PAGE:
5. The emotional connection

In simple terms, you are seeking to ‘wrap’ your organisation’s brand in to the DNA of your customer contact so that your customers’ experience will make the difference between contacting you and your competitors.

Stage 3: DreamOut

Next, step outside the box. Where exactly do you want to be?

The best way is to take all your key stakeholders – including marketing, sales, operations and the frontline – off for a DreamOut session: a workshop that enables teams to share ideas, tackle key issues and innovate while creating a new way of working.

To kick this off, I suggest sharing some industry benchmarking data, your customers’ feedback, employee feedback and of course your CSFs. Be warned that the preparation for this day might take several days or weeks to ensure you maximise time and output.

Now let the debate begin. During the DreamOut, you’ll need to brainstorm, debate and argue about what you believe the best customer experience look, feel and touch should be. To consolidate this, it can be worthwhile to develop a DESTINATION statement – a paragraph or two which articulates this.


There are three levels that you’ll need to consider in developing your ultimate customer experience, each building on the other from ‘Brilliant Basics’ to ‘Delivering an Extra Mile’ through to a ‘Value Add’ proposition that you might provide to key customer groups (see diagram below).

It all starts with Brilliant Basics – and without these in place, don’t even attempt to do more. You will just switch off your customers and frustrate your staff.

You’ll need to have a perspective that drives this process by customer segment as it is likely that you’ll look to differentiate your offering by customer type, value and future propensity.

Finally, during your DreamOut, explore each of these levels, clearly define what each level means for your organisation and its service offering. At this stage you will need to stay with the vision, the big picture. Don’t get trapped in the operational nuts and bolts. There will be plenty of time for that after all of this.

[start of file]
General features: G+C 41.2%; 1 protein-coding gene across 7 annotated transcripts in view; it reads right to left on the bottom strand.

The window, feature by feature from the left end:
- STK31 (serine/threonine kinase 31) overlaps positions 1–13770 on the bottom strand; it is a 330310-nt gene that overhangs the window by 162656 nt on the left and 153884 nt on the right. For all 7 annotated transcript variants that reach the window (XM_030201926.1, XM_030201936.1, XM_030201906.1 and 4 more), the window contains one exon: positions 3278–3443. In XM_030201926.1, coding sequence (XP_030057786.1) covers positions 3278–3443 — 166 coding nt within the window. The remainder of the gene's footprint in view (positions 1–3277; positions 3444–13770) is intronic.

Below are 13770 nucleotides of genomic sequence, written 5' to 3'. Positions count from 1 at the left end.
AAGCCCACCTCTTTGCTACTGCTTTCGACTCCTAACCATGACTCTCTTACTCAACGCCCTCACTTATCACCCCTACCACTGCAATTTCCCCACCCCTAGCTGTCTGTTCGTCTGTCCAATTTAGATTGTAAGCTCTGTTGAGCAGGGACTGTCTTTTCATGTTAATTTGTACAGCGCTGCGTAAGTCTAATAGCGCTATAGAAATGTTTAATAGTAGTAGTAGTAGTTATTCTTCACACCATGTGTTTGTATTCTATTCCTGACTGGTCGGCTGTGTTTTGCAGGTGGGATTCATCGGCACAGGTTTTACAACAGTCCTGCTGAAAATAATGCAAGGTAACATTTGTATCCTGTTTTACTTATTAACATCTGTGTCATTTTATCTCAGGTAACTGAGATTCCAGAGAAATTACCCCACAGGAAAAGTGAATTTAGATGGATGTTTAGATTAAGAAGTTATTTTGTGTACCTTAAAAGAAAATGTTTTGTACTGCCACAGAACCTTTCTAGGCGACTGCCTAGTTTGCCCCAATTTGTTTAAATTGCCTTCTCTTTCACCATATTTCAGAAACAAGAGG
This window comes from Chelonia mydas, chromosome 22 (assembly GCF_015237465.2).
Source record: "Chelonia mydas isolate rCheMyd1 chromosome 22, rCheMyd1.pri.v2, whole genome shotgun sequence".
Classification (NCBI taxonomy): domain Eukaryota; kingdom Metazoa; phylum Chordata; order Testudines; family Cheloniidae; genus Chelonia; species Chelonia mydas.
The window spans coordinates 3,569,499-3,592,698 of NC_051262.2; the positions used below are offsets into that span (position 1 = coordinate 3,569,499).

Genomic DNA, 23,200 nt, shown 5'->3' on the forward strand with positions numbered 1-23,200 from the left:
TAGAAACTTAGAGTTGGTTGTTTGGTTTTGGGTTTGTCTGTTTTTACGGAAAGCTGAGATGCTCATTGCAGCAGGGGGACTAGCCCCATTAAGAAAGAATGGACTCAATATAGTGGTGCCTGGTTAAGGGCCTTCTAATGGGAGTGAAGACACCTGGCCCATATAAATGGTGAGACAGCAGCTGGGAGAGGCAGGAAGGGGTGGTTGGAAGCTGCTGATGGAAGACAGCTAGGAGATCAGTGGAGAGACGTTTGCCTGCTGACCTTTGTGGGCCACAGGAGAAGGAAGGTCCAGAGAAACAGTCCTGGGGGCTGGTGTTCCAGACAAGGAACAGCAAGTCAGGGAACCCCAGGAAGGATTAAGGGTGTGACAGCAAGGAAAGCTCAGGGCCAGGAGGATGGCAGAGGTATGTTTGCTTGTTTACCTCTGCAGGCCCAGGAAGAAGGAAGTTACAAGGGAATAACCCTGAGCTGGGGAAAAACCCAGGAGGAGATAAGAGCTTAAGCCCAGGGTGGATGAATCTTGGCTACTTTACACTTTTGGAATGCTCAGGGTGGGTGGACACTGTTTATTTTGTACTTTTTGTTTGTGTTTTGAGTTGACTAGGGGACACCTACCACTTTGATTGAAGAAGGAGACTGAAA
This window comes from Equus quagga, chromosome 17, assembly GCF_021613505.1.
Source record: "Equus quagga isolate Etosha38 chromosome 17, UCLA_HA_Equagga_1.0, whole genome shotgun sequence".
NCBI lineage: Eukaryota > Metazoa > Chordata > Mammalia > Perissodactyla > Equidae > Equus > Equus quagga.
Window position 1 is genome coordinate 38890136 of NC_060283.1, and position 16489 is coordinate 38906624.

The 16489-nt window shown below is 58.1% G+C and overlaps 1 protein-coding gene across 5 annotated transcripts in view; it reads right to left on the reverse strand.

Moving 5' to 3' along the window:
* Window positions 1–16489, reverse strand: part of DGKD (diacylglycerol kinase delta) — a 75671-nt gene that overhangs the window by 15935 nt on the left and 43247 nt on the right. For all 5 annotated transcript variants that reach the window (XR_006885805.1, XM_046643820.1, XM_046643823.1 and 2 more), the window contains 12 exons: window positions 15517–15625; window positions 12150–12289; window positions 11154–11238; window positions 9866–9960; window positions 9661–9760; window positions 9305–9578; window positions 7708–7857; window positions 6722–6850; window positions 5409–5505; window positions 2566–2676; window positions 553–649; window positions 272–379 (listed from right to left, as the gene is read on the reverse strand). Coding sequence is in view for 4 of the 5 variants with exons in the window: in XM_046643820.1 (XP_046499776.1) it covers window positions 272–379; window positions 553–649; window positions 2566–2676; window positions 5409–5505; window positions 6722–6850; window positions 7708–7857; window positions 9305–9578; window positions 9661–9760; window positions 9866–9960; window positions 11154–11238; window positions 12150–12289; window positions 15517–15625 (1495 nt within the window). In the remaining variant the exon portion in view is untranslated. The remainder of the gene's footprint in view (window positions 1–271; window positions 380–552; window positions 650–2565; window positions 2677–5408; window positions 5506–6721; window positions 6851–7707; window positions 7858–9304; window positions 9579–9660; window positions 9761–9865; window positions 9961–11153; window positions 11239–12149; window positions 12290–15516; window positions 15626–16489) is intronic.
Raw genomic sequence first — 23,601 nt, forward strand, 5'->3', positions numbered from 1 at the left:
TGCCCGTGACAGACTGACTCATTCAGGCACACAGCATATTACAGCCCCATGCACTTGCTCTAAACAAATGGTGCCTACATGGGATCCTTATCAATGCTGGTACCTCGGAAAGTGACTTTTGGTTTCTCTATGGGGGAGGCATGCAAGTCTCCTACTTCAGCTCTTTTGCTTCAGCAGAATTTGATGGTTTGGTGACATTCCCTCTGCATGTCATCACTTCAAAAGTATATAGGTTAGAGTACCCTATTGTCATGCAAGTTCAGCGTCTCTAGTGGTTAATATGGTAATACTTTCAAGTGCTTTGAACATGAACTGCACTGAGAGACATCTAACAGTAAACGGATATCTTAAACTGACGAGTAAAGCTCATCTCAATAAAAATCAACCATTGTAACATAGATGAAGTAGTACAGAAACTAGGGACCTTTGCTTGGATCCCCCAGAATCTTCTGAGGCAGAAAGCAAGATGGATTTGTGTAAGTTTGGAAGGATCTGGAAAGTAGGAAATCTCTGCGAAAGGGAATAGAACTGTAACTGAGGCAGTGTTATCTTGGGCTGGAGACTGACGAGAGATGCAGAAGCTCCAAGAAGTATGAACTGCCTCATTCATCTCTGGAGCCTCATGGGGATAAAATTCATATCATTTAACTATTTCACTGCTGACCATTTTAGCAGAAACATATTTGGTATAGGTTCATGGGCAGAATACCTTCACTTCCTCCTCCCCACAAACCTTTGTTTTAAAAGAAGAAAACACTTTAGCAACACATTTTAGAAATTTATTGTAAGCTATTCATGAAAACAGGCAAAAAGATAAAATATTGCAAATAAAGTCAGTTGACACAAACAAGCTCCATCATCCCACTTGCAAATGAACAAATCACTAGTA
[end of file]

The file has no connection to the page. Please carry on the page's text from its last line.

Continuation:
Stage 4: Moments of truth

Following the DreamOut you will also need to map out the customer journey in detail and define what that experience should be at each stage. This should not simply be from your own organisation’s point of view, but also from your customer’s point of view. A great way to look at this is to discover the ‘moments of truth’ and clearly define what you want that moment to translate in to and how you want your customer to behave and feel.

Some good examples of ‘moments of truth’ can be found in both the acquisition and retention stages of a customer interaction. In acquisitions, investigate how quotes, brochure requests, product queries and initial purchases are handled. In retaining customers, investigate how changes of details, complaints and bill payments are handled.

What next?

Once you have completed these four stages, the next step is to translate them in to budgets and operational plans for delivery through your contact centre channel.

A phased approach with rigorous testing built in to the plan is undoubtedly the best way forward so that you can measure the impact of all your changes in terms of bottom line, employee and, of course, your customer experience.

Natalie Calvert is managing director at the consultancy Calcom Group

The following comments have been posted relating to this article:

Thanks you for taking the time to write this article! I found it comforting to realise that the very issues we’re facing in our call centre are not unique! The bank I work for is struggling coming to grips with how best to operate and manage it’s contact centre. We do have hideously complex workflow metrics and formulas and the focus is still a ways removed from aligning operations to customer satisfaction and employee empowerment. Am enjoying this journey of discovery – again thanks for sharing – all good info and tips.

Author: Natalie Calvert
Reviewed by: Jonty Pearce

Published On: 21st Mar 2007 - Last modified: 16th May 2024
Read more about - Customer Service Strategy, ,

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1 Comment
  • Hi i am doing a degree in secuirty management & i find this site helpfull the module i have to complwte is
    Bit long but any information would be appreciated
    p turner
    assistant premises manager
    university of wales newport

    phil turner 29 Oct at 08:29